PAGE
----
August 23, 2013
Fogarty starts innovation lab in Silicon Valley
MOUNTAIN VIEW, Calif. (KGO) -- Silicon Valley is known around the globe as a cradle of innovation where revolutionary companies have launched in garages. Now one famous inventor is creating his own center for innovation at a hospital.
"The first ones were very crude, they were made by me," said Thomas J. Fogarty, M.D.
It's been nearly half a century, since a tiny balloon catheter helped change the direction of vascular medicine, but its inventor still remembers how his passion for fly fishing helped him assemble the first one.
"Essentially, I used a fly-tying technique to attach the balloon to the catheter," said Fogarty.
Fogarty is a self-admitted tinkerer, the kind of guy who liked to get his hands on tools. He competed in soap box derbies and got a job as a scrub technician while still in high school.
"A scrub technician is the one who hands the instruments to the physician during an operation. So as I progressed into high school, I became pretty good at it," said Fogarty.
In fact, he was so good he was encouraged as a student to develop an instrument to open closed arteries.
"A light bulb did go off and I pursued it and it worked," said Fogarty.
Now with roughly 150 patents for dozens of technologies, the 79-year-old Fogarty is moving from inventor to mentor. He is directing the newly-expanded Fogarty Institute For Innovation at El Camino Hospital in Mountain View. It's an incubator lab for medical startups like Clear Ear -- company with a better and safer way to remove ear wax.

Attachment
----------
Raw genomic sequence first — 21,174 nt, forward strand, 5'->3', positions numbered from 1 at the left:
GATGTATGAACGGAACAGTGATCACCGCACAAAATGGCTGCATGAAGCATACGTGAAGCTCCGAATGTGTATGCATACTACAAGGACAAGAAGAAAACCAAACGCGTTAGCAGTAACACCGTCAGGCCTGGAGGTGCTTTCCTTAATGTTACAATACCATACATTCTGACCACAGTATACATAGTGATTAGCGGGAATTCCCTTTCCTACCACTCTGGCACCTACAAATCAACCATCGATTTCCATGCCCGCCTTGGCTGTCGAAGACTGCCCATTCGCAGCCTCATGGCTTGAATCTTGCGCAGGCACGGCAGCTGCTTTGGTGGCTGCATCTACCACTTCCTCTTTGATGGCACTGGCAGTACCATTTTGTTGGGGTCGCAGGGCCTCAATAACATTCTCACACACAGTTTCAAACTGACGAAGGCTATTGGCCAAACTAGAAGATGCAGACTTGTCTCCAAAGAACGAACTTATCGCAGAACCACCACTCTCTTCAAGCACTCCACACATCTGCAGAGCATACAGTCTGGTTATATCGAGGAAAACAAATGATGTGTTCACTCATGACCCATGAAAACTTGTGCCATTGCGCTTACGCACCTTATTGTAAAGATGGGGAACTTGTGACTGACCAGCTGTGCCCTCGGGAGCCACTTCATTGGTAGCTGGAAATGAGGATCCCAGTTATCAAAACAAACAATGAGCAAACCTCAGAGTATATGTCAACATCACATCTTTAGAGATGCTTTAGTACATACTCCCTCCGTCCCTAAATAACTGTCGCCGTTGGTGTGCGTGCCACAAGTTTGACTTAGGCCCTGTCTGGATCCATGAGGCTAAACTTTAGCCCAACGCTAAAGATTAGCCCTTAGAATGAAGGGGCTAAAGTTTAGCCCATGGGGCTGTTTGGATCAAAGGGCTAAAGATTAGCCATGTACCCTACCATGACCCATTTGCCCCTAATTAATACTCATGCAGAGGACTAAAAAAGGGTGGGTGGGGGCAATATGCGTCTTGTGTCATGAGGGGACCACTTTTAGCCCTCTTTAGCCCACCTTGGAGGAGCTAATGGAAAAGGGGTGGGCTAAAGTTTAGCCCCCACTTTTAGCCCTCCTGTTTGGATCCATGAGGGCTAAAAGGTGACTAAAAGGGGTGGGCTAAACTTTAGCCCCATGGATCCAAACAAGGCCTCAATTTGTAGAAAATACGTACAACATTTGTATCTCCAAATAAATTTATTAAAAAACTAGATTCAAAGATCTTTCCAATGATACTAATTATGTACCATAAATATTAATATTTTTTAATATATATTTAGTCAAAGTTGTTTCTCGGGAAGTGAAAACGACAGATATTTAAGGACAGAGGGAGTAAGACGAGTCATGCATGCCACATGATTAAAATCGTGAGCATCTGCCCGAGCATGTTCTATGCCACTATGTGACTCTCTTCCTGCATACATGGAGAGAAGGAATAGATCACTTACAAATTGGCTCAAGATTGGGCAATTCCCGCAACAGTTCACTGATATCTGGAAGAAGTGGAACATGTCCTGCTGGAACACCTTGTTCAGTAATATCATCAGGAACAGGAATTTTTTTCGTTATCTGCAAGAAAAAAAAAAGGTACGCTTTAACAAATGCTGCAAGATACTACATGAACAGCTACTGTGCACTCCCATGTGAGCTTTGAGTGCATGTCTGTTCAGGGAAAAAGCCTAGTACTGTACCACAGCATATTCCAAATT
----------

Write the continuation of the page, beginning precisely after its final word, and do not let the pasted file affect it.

"What we've done is we have the base unit system that heats up the water so that patients won't undergo the dizziness that they sometimes undergo during the current procedure," said Lily Truong, the CEO of Clear Ear.
As for criteria, he says the ideas have to be affordable, practical and enhance patient care. Medical degrees are optional.
"If it's a physician, I show them the door. They go in the operating room and everybody does pretty much what the surgeon tells them to do, so they don't tolerate input very well," said Fogarty.
The innovation includes education as well as technology. Max Goldschwartz of Vida Systems is developing a virtual anatomy system known as VidaEcho that allows students to absorb anatomy as if they were flying through the body.
"It is full 3D, fully immersive 3D and layered, meaning you can turn on and off parts, slice it in real time," said Goldschwartz.
Nine start-ups are now sharing the 14,000-foot lab facility, including five just added this summer. All are encouraged to take risks, which Fogarty sees as the key to innovation.
"Innovation is really a form of insanity. You see things other people don't see, often you hear things that other people don't hear and you do things nobody else will do," said Fogarty.
Fogarty's approach has not gone unnoticed. In 2001, he was inducted into the Inventors Hall of Fame.